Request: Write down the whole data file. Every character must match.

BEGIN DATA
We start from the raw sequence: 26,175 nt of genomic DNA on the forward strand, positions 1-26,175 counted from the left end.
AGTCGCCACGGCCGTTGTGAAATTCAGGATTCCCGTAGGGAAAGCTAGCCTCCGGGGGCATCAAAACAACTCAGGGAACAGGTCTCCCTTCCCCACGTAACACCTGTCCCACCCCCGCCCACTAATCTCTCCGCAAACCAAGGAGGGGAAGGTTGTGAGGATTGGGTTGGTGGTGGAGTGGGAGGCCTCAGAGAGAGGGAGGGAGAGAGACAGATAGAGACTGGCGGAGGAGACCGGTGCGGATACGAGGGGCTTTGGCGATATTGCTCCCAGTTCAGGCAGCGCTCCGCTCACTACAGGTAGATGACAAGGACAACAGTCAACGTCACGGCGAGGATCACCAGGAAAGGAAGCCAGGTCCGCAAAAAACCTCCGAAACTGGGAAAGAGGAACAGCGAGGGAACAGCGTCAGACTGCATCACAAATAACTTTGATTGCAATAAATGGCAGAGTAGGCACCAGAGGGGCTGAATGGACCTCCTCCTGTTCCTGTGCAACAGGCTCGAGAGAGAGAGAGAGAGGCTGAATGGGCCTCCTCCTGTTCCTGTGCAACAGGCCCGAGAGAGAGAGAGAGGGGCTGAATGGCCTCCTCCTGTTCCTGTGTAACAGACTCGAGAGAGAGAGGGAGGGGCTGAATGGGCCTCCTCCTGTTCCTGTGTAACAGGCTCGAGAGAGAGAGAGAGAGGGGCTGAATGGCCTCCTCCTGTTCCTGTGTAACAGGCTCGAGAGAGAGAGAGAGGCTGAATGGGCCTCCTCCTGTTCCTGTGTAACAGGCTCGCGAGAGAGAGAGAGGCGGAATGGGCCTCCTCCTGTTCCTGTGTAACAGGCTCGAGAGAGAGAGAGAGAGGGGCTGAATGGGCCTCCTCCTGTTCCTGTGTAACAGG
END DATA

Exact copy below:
We start from the raw sequence: 26,175 nt of genomic DNA on the forward strand, positions 1-26,175 counted from the left end.
AGTCGCCACGGCCGTTGTGAAATTCAGGATTCCCGTAGGGAAAGCTAGCCTCCGGGGGCATCAAAACAACTCAGGGAACAGGTCTCCCTTCCCCACGTAACACCTGTCCCACCCCCGCCCACTAATCTCTCCGCAAACCAAGGAGGGGAAGGTTGTGAGGATTGGGTTGGTGGTGGAGTGGGAGGCCTCAGAGAGAGGGAGGGAGAGAGACAGATAGAGACTGGCGGAGGAGACCGGTGCGGATACGAGGGGCTTTGGCGATATTGCTCCCAGTTCAGGCAGCGCTCCGCTCACTACAGGTAGATGACAAGGACAACAGTCAACGTCACGGCGAGGATCACCAGGAAAGGAAGCCAGGTCCGCAAAAAACCTCCGAAACTGGGAAAGAGGAACAGCGAGGGAACAGCGTCAGACTGCATCACAAATAACTTTGATTGCAATAAATGGCAGAGTAGGCACCAGAGGGGCTGAATGGACCTCCTCCTGTTCCTGTGCAACAGGCTCGAGAGAGAGAGAGAGAGGCTGAATGGGCCTCCTCCTGTTCCTGTGCAACAGGCCCGAGAGAGAGAGAGAGGGGCTGAATGGCCTCCTCCTGTTCCTGTGTAACAGACTCGAGAGAGAGAGGGAGGGGCTGAATGGGCCTCCTCCTGTTCCTGTGTAACAGGCTCGAGAGAGAGAGAGAGAGGGGCTGAATGGCCTCCTCCTGTTCCTGTGTAACAGGCTCGAGAGAGAGAGAGAGGCTGAATGGGCCTCCTCCTGTTCCTGTGTAACAGGCTCGCGAGAGAGAGAGAGGCGGAATGGGCCTCCTCCTGTTCCTGTGTAACAGGCTCGAGAGAGAGAGAGAGAGGGGCTGAATGGGCCTCCTCCTGTTCCTGTGTAACAGG